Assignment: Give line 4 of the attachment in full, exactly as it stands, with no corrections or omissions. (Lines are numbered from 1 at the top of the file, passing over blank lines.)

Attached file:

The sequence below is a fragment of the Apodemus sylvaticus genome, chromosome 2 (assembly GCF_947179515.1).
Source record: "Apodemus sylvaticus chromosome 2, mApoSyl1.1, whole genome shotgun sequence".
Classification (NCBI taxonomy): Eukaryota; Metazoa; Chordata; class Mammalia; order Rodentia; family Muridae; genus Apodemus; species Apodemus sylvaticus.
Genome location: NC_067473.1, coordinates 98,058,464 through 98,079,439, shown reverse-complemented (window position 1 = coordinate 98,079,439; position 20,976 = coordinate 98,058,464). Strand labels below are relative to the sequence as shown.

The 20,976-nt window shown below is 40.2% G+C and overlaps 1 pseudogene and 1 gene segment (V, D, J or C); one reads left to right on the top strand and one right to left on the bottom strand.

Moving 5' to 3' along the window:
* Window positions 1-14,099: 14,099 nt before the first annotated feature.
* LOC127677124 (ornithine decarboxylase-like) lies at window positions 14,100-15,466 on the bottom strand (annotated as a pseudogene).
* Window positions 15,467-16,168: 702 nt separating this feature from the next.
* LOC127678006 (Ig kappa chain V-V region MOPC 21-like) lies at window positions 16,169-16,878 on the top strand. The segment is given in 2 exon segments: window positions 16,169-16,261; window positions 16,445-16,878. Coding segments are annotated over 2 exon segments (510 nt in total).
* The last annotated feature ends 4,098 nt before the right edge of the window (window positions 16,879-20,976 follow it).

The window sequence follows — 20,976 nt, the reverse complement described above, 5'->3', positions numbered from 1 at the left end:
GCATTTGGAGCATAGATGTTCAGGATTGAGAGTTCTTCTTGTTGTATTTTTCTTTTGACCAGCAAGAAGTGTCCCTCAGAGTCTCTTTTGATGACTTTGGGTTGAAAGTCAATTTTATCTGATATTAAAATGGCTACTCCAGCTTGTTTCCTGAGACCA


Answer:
Genome location: NC_067473.1, coordinates 98,058,464 through 98,079,439, shown reverse-complemented (window position 1 = coordinate 98,079,439; position 20,976 = coordinate 98,058,464). Strand labels below are relative to the sequence as shown.